One has to wonder, though, if this reported filler migration could be at least partly to blame for the unfortunate association that has formed between nonsurgical rhinoplasty and uncanny creatures, like avatars and Klingons, with broad noses originating from between their eyebrows. Proponents of the procedure dismiss any perceived similarity as bad work, vowing that this association is not representative of results on the whole. "This is a technical problem," Dr. Devgan says. "If you overbuild the nose, it can end up looking lionlike or bulky or give you that avatar feeling. But the avatar look should not be conflated with nonsurgical rhinoplasty." She avoids it by being very precise, meticulous, and conservative in her approach.
Skirting this odd aesthetic also means picking suitable patients for the procedure, especially when the goal is to blend away a bump on the bridge seamlessly, says Dr. Bloom. "To do that, we have to put filler above the bump [at the radix] and below it," he explains. But if the radix is naturally high, and you raise it further with filler, "the nose may look straighter, but its starting point will be strange," he says.
According to Dr. Reish, the growing prevalence of avatar noses may be what's turning some people off of liquid rhinoplasty. He blames injectors of questionable skill and training for injecting noses indiscriminately. He insists that "treating the wrong type of patient—one who has a high-set radix and a high hump—will blend the forehead into the nose, creating the avatar look."
Limitations Of Liquid Rhinoplasty
For this reason, Dr. Rohrich includes the high radix on his list of contraindications for nonsurgical rhinoplasty. "We must be super selective when doing this procedure," he stresses. Respecting its boundaries, he also refuses to inject broad noses, noses with excessive humps, and overly droopy noses. "There's only so much you can lift a tip—or create the impression of a lifted tip—with a nonsurgical rhinoplasty," adds Dr. Sunder. "There are some genuine limitations."
The procedure's handicaps are rooted mainly in the materials required for the job. For safety, hyaluronic acid fillers are the only substances that should be used in the nose. While these gels boast irrefutable selling points—their reversibility being chief among them—other characteristics of HA make it arguably ill-suited for contouring a defined, rigid structure like the nose. "Filler is a very smooshy gel, and we're asking it to look like bone and cartilage," notes Dr. Liotta. "Even the stiffest gels cannot push up into the skin like bone can," she says.
She explains that the immediate outcome tends to look crisp and sculptural because the HA hasn't settled. The result is being amplified by some degree of transient swelling. But by two weeks, "it doesn't look as good as when you first did it," she says. This is why injectors typically invite patients back two to four weeks post-shot to refine the result. The thing is, most injection rhinoplasty before and afters on Instagram are taken moments after the initial injection, at the peak of perfection. "That result is B.S.," says Dr. Liotta.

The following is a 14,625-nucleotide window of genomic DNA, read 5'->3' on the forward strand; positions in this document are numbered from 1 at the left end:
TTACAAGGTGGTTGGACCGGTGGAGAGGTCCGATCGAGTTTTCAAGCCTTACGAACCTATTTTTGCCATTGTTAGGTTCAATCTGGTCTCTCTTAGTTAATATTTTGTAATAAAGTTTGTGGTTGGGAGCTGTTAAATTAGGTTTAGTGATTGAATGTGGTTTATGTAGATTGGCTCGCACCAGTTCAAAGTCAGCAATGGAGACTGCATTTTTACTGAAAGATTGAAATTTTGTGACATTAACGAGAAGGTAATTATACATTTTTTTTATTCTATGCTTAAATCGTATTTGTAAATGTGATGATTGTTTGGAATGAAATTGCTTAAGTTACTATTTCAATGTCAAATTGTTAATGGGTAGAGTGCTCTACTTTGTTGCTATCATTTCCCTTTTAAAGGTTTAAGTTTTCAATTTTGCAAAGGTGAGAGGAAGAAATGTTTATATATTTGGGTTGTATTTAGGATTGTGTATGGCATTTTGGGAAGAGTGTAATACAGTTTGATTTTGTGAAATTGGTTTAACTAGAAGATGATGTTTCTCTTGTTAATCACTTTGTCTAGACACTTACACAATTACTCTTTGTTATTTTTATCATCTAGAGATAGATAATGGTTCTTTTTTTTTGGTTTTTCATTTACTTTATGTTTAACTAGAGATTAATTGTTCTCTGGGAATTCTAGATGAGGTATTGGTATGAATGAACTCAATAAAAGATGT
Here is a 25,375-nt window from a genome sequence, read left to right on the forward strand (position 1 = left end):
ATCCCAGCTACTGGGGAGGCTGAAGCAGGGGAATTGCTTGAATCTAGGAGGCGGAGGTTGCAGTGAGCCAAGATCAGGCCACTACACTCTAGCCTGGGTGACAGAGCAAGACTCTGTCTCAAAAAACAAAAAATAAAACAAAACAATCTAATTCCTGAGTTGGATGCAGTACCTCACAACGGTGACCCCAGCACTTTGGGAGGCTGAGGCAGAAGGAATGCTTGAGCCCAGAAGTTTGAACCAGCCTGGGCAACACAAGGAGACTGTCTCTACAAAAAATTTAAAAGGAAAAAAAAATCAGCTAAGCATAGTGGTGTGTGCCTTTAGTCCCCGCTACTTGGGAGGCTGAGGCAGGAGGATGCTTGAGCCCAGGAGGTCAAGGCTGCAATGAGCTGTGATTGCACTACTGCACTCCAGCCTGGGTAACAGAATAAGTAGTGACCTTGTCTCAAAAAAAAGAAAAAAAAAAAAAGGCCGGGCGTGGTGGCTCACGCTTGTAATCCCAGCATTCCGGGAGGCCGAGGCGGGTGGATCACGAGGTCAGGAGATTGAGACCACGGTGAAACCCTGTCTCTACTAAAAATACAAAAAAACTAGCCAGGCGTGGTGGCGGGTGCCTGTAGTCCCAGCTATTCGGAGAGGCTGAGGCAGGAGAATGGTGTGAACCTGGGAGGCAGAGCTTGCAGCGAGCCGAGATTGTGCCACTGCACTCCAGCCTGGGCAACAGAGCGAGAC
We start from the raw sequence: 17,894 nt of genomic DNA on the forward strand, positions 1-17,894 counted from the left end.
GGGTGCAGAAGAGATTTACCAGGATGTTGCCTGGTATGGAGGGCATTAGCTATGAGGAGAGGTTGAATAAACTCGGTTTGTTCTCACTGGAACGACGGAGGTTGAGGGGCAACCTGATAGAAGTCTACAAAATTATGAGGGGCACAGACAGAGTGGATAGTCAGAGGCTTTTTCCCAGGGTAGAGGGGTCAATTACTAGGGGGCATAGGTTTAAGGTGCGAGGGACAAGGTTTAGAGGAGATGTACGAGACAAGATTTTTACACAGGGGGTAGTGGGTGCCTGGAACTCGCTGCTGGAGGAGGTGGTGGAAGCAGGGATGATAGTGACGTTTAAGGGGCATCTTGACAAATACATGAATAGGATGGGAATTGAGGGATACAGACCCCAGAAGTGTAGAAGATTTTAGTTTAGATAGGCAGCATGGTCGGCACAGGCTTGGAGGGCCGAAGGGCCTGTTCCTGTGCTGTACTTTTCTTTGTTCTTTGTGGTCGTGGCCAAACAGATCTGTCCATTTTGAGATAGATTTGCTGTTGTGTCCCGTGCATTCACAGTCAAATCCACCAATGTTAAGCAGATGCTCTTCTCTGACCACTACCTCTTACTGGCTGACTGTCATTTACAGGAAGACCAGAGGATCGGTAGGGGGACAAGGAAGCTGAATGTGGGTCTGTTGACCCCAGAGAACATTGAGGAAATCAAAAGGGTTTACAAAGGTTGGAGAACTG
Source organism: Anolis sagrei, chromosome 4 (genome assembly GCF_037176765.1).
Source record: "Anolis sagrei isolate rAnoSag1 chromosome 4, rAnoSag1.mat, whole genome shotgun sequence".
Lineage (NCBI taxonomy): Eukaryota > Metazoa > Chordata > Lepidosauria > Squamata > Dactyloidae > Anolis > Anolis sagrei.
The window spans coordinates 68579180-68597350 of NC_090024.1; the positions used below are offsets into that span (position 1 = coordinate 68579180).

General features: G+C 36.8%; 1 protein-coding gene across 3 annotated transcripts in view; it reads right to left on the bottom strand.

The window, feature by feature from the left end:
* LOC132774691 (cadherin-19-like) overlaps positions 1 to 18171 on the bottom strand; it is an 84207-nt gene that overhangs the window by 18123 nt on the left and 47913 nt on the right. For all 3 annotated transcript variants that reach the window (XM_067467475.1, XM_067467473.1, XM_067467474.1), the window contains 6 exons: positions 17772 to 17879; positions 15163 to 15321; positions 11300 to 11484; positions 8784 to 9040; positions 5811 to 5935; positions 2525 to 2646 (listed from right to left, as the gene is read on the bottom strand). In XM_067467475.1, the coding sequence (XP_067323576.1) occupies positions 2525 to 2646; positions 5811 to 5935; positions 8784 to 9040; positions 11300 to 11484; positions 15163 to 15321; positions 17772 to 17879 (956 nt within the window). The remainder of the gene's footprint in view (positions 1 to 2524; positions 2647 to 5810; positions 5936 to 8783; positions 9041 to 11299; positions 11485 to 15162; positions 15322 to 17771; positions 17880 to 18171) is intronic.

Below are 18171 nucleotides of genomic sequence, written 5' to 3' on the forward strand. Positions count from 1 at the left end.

HA's smoosh factor makes liquid-rhino precision especially tricky to achieve on tough, sebaceous skin. "Many different ethnicities have thicker skin, particularly in the lower third of the nose, and we have to have a frank discussion with them about the limitations of filler rhinoplasty," says Dr. Subbio. Ultimately, how one's nose responds to filler—how a bridge elevates or a tip narrows—depends upon the flexibility of the tissues, he explains. If someone's tissues are firm, they can essentially overpower the filler. If an injector ignores this hindrance and forges ahead, "they're going to keep putting in more and more filler and chasing this impossible goal," says Dr. Subbio. "In tissues that are truly resistant, the gel is going to spread sideways and give you that widened avatar nose."
Despite being somewhat amorphous, HA is still substantive—it exists to impart volume—which means "your nose will be larger after filler," says Dr. Rohrich. (This seems intuitive, but many patients are surprised to hear it, he says.) And, so, it follows that filler is not a sensible solution for those with a prominent nose—anyone aiming "to deproject an over projected nose or shrink a very large nose or refine a boxy tip," clarifies Dr. Subbio. Only rhinoplasty surgery can truly downsize a nose, either by physically reducing its overall proportions or tailoring its finer aspects, like the nostrils and tip.
Ironically, on the flip side, "if someone has a tiny nose, it's hard to give that much more volume with filler—we're limited by the tension of the skin envelope," Dr. Sunder explains. Lastly, with apologies for perhaps stating the obvious, filler cannot fix functional problems with the nose, like a deviated septum and other structural quirks that make it hard to breathe.
The Question Of Safety
The nose’s intricate and sometimes variable anatomy makes both surgical and nonsurgical refinements less than breezy.If you follow more than a handful of injectors on social, you've probably seen horrifying images of tissue necrosis—blackened skin that's been robbed of blood supply by a clot of filler and is dying—resulting from a poorly executed nonsurgical rhinoplasty. But we don't hear much about what could potentially go wrong with rhinoplasty surgery.